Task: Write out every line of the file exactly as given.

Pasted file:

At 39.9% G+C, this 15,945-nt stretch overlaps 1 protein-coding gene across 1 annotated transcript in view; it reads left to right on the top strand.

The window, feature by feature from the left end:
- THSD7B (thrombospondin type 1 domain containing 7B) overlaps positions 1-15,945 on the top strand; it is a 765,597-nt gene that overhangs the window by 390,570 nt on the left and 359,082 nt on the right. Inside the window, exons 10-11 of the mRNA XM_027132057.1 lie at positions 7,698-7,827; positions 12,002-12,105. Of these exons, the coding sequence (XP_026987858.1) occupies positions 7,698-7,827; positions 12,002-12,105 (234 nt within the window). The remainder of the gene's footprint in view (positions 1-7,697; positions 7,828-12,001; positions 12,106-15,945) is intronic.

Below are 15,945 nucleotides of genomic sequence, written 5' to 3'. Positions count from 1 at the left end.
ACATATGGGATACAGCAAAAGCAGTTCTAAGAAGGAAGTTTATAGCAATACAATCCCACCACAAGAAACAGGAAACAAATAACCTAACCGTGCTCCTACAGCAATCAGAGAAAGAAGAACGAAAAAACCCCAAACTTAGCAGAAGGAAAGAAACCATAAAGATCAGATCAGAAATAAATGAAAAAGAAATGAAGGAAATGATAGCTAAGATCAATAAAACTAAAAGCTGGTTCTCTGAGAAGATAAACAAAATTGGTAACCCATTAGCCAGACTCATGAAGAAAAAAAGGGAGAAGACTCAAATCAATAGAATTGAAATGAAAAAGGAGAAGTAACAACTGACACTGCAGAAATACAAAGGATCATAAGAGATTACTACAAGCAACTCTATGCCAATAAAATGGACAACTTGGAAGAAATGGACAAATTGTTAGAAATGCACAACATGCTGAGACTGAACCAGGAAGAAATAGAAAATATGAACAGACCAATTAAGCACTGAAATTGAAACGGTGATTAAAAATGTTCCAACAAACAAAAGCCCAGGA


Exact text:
At 39.9% G+C, this 15,945-nt stretch overlaps 1 protein-coding gene across 1 annotated transcript in view; it reads left to right on the top strand.

The window, feature by feature from the left end:
- THSD7B (thrombospondin type 1 domain containing 7B) overlaps positions 1-15,945 on the top strand; it is a 765,597-nt gene that overhangs the window by 390,570 nt on the left and 359,082 nt on the right. Inside the window, exons 10-11 of the mRNA XM_027132057.1 lie at positions 7,698-7,827; positions 12,002-12,105. Of these exons, the coding sequence (XP_026987858.1) occupies positions 7,698-7,827; positions 12,002-12,105 (234 nt within the window). The remainder of the gene's footprint in view (positions 1-7,697; positions 7,828-12,001; positions 12,106-15,945) is intronic.

Below are 15,945 nucleotides of genomic sequence, written 5' to 3'. Positions count from 1 at the left end.
ACATATGGGATACAGCAAAAGCAGTTCTAAGAAGGAAGTTTATAGCAATACAATCCCACCACAAGAAACAGGAAACAAATAACCTAACCGTGCTCCTACAGCAATCAGAGAAAGAAGAACGAAAAAACCCCAAACTTAGCAGAAGGAAAGAAACCATAAAGATCAGATCAGAAATAAATGAAAAAGAAATGAAGGAAATGATAGCTAAGATCAATAAAACTAAAAGCTGGTTCTCTGAGAAGATAAACAAAATTGGTAACCCATTAGCCAGACTCATGAAGAAAAAAAGGGAGAAGACTCAAATCAATAGAATTGAAATGAAAAAGGAGAAGTAACAACTGACACTGCAGAAATACAAAGGATCATAAGAGATTACTACAAGCAACTCTATGCCAATAAAATGGACAACTTGGAAGAAATGGACAAATTGTTAGAAATGCACAACATGCTGAGACTGAACCAGGAAGAAATAGAAAATATGAACAGACCAATTAAGCACTGAAATTGAAACGGTGATTAAAAATGTTCCAACAAACAAAAGCCCAGGA